Palestine, 1990. Seventeen-year-old Isra prefers reading books to entertaining the suitors her father has chosen for her. Over the course of a week, the naïve and dreamy girl finds herself quickly betrothed and married, and is soon living in Brooklyn. There Isra struggles to adapt to the expectations of her oppressive mother-in-law Fareeda and strange new husband Adam, a pressure that intensifies as she begins to have children—four daughters instead of the sons Fareeda tells Isra she must bear.

Brooklyn, 2008. Eighteen-year-old Deya, Isra’s oldest daughter, must meet with potential husbands at her grandmother Fareeda’s insistence, though her only desire is to go to college. Deya can’t help but wonder if her options would have been different had her parents survived the car crash that killed them when Deya was only eight. But her grandmother is firm on the matter: the only way to secure a worthy future for Deya is through marriage to the right man.

But fate has a will of its own, and soon Deya will find herself on an unexpected path that leads her to shocking truths about her family—knowledge that will force her to question everything she thought she knew about her parents, the past, and her own future.

I love that each package comes wrapped. It really was a lifesaver a couple months back, when my package was left out in the rain for two days, and I had no clue!

February 12, 2019: Library Book Haul (and Barnes and Noble purchase)!

I picked up three books over the weekend; Two from the library, and one Barnes and Noble purchase. I enjoy picking up selections from my local library, and I try to frequent it every chance I get.

Since I’m eager to finish the Grisha trilogy, I picked up the last book in the series, ‘Ruin and Rising’ by Leigh Bardugo. This story takes place a few months after the showdown between Alina and the Darkling at Os Alta.

Synopsis of ‘Ruin and Rising’:
The capital has fallen. The Darkling rules Ravka from his shadow throne. Now the nation’s fate rests with a broken Sun Summoner, a disgraced tracker, and the shattered remnants of a once-great magical army.
Deep in an ancient network of tunnels and caverns, a weakened Alina must submit to the dubious protection of the Apparat and the zealots who worship her as a Saint. Yet her plans lie elsewhere, with the hunt for the elusive firebird and the hope that an outlaw prince still survives.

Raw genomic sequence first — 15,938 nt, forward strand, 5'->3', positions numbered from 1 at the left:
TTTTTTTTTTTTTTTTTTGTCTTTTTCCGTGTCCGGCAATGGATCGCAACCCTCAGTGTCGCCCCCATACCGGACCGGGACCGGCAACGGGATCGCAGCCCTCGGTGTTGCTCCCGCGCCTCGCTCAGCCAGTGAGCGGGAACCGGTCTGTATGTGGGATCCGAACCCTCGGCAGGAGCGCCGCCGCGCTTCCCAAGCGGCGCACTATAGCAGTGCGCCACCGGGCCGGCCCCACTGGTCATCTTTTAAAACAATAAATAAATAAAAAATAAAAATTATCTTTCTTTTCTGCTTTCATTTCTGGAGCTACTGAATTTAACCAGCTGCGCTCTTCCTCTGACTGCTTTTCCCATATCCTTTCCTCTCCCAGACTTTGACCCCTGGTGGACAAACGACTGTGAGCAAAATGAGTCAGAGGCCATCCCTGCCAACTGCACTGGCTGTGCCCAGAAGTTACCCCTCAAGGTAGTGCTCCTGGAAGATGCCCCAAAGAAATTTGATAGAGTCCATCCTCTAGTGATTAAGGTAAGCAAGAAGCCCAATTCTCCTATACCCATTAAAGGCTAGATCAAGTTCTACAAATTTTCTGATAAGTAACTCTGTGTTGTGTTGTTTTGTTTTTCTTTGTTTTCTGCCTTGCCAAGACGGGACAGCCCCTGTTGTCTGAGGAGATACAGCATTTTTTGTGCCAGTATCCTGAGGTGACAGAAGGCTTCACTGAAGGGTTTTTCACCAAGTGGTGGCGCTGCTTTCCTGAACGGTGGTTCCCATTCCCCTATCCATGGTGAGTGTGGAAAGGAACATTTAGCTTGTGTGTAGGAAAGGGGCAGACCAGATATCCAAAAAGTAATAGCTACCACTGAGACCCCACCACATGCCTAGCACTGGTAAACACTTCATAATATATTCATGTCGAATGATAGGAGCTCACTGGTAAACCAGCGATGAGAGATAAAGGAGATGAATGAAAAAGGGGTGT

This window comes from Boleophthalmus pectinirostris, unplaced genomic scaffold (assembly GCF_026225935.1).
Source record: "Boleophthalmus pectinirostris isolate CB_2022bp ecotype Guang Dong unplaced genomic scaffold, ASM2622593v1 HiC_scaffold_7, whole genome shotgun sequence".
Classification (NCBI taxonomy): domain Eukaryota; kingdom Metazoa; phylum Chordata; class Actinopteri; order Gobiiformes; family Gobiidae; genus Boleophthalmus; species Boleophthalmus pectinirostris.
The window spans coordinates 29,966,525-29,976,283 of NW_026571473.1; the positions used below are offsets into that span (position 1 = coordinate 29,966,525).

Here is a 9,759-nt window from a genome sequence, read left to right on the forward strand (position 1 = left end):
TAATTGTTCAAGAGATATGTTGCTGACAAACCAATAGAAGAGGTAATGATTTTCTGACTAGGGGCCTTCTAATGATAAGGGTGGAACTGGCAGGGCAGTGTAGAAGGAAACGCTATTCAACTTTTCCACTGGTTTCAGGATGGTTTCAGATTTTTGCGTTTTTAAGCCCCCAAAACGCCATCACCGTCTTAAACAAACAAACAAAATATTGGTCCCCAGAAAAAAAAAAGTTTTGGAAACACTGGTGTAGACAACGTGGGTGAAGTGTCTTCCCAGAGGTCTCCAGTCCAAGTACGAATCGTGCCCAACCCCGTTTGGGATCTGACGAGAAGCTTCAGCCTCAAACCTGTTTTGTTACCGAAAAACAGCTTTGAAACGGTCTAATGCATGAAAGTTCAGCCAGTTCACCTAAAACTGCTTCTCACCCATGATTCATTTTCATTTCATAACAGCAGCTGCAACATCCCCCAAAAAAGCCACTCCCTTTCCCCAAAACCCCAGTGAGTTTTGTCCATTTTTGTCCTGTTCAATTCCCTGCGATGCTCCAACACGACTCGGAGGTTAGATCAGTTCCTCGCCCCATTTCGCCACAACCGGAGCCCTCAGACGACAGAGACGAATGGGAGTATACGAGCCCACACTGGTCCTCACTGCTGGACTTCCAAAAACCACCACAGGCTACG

Alina will have to forge new alliances and put aside old rivalries as she and Mal race to find the last of Morozova’s amplifiers. But as she begins to unravel the Darkling’s secrets, she reveals a past that will forever alter her understanding of the bond they share and the power she wields. The firebird is the one thing that stands between Ravka and destruction and claiming it could cost Alina the very future she’s fighting for.

I also picked up ‘A Blade so Black’ by L.L. McKinney. This story is a retelling of ‘Alice and Wonderland, set in modern day Atlanta, Georgia.

Synopsis of ‘A Blade so Black’:

The first time the Nightmares came, it nearly cost Alice her life. Now she’s trained to battle monstrous creatures in the dark dream realm known as Wonderland with magic weapons and hardcore fighting skills. Yet even warriors have a curfew.

Life in real-world Atlanta isn’t always so simple, as Alice juggles an overprotective mom, a high-maintenance best friend, and a slipping GPA. Keeping the Nightmares at bay is turning into a full-time job. But when Alice’s handsome and mysterious mentor is poisoned, she has to find the antidote by venturing deeper into Wonderland than she’s ever gone before. And she’ll need to use everything she’s learned in both worlds to keep from losing her head . . . literally.

I also stopped in at Barnes and Noble to pick up ‘The Hate U Give’ by Angie Thomas. I’ve been wanting to read this story for quite some time. I know I could have also picked it up at the library, but I read the first few pages of ‘The Hate U Give’ at B & N, and I immediately wanted to take it home. So there you have it!

Synopsis of ‘The Hate U Give’:
Sixteen-year-old Starr Carter moves between two worlds: the poor neighborhood where she lives and the fancy suburban prep school she attends. The uneasy balance between these worlds is shattered when Starr witnesses the fatal shooting of her childhood best friend Khalil at the hands of a police officer. Khalil was unarmed.

Soon afterward, his death is a national headline. Some are calling him a thug, maybe even a drug dealer and a gangbanger. Protesters are taking to the streets in Khalil’s name. Some cops and the local drug lord try to intimidate Starr and her family. What everyone wants to know is: what really went down that night? And the only person alive who can answer that is Starr.

But what Starr does—or does not—say could upend her community. It could also endanger her life.

I hope to complete ‘Ruin and Rising’ in a few days, so that I can begin ‘A Blade So Black’!



February 10, 2019: ‘Ever Alice’ by H.J. Ramsay/A Review

**I received an eARC of ‘Ever Alice’ from Netgalley in exchange of an honest review.**

‘Ever Alice’ is a retelling of ‘Alice of Wonderland’. It takes place a few years after the classic story, and it finds Alice in a mental asylum. She manages to flee, returning to Wonderland, and finds herself embroiled in a plot to kill the vicious Queen of Hearts. This story features many characters from the classic Lewis Caroll tale, as well as some new figures.

Although I felt like this story has a predictable ending, I appreciate that it takes a slightly darker turn from the regular ‘Alice in Wonderland’ story, and it kept me interested until the very end.

Rating: 3.5 / 5 stars

Professional Reader